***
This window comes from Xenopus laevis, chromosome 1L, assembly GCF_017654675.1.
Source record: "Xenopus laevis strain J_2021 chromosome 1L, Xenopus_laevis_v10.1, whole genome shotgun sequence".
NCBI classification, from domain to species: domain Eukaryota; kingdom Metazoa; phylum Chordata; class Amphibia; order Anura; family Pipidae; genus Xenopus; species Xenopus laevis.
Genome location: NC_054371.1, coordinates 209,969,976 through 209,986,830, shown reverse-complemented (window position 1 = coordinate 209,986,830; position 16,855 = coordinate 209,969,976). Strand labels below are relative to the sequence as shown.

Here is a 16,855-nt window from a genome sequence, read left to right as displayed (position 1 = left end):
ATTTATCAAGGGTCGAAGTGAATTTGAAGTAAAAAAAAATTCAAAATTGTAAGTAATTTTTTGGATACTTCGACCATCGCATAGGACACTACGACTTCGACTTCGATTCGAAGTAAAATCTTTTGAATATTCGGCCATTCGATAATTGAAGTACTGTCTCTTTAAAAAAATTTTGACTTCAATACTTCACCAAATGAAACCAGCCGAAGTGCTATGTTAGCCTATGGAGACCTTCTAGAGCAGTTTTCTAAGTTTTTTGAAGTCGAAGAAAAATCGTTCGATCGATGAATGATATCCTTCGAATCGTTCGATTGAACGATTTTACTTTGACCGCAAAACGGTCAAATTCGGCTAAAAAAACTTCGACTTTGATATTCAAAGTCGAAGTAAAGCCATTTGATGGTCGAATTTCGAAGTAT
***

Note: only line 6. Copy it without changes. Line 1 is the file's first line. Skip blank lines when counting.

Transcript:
ATTTATCAAGGGTCGAAGTGAATTTGAAGTAAAAAAAAATTCAAAATTGTAAGTAATTTTTTGGATACTTCGACCATCGCATAGGACACTACGACTTCGACTTCGATTCGAAGTAAAATCTTTTGAATATTCGGCCATTCGATAATTGAAGTACTGTCTCTTTAAAAAAATTTTGACTTCAATACTTCACCAAATGAAACCAGCCGAAGTGCTATGTTAGCCTATGGAGACCTTCTAGAGCAGTTTTCTAAGTTTTTTGAAGTCGAAGAAAAATCGTTCGATCGATGAATGATATCCTTCGAATCGTTCGATTGAACGATTTTACTTTGACCGCAAAACGGTCAAATTCGGCTAAAAAAACTTCGACTTTGATATTCAAAGTCGAAGTAAAGCCATTTGATGGTCGAATTTCGAAGTAT